All we can do when we think of kids today is think of more hours of school, earlier age at the computer, and curfews. Who would want to grow up in that world?— James Hillman
The most wonderful James Hillman quotes that may be undiscovered and unusual
Aging is no accident. It is necessary to the human condition, intended by the soul. We become more characteristic of who we are simply by lasting into later years; the older we become, the more our true natures emerge. Thus the final years have a very important purpose: the fulfillment and confirmation of one’s character.
Anytime you’re gonna grow, you’re gonna lose something.
You’re losing what you’re hanging onto to keep safe. You’re losing habits that you’re comfortable with, you’re losing familiarity.
In the history of the treatment of depression, there was the dunking stool, purging of the bowels of black bile, hoses, attempts to shock the patient. All of these represent hatred or aggression towards what depression represents in the patient.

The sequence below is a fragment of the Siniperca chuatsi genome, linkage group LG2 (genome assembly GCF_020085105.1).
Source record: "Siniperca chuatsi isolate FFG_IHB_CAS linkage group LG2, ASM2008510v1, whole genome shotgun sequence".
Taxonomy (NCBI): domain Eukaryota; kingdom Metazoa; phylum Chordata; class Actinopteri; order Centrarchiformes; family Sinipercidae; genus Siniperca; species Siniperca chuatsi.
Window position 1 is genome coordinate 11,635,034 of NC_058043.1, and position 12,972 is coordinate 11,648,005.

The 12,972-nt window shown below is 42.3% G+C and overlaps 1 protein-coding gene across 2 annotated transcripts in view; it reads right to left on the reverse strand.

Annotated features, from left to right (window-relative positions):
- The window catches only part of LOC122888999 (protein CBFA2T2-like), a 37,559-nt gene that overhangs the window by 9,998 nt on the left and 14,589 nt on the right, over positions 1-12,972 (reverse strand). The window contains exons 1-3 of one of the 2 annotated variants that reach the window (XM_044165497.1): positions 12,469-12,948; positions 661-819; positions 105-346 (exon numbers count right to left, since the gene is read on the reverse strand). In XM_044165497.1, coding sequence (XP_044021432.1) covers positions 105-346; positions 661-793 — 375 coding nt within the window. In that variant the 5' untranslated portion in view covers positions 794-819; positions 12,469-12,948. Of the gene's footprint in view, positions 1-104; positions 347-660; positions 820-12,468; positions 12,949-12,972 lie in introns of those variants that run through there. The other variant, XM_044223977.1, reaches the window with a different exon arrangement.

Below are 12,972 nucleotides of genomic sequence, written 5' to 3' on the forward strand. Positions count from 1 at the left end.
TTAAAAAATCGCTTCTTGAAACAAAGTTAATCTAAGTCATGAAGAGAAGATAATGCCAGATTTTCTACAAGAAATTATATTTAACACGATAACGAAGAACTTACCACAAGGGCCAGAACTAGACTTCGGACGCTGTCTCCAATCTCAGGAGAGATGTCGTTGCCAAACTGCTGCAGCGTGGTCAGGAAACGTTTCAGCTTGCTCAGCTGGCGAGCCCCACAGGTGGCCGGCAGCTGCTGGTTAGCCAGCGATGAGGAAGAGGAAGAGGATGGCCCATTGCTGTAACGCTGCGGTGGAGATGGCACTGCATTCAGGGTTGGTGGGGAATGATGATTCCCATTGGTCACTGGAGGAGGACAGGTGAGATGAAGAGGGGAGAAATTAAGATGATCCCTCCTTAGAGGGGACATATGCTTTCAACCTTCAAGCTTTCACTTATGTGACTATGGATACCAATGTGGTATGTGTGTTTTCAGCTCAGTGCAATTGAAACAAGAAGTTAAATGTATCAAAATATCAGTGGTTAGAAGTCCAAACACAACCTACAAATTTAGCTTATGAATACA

Love alone is not enough. Without imagination, love stales into sentiment, duty, boredom. Relationships fail not because we have stopped loving but because we first stopped imagining.
We can't change anything until we get some fresh ideas, until we begin to see things differently.
How can we know ourselves by ourselves? .
. . Soul needs intimate connection, not only to individuate, but simply to live. For this we need relationships of the profoundest kind through which we can realize ourselves, where self-revelation is possible, where interest in and love for soul is paramount.
Just stop for a minute and you'll realize you're happy just being.
I think it's the pursuit that screws up happiness. If we drop the pursuit, it's right here.
It's important to ask yourself, How am I useful to others? What do people want from me? That may very well reveal what you are here for.
To see the angel in the malady requires an eye for the invisible, a certain blinding of one eye and an opening of the other to elsewhere.
Depression opens the door to beauty of some kind.
Open your heart, your gaze, to the visitations of angels, even if the gifts they bring may not be centeredness and balance but eccentricity and a wholly unfamiliar sense of pleasure called joy.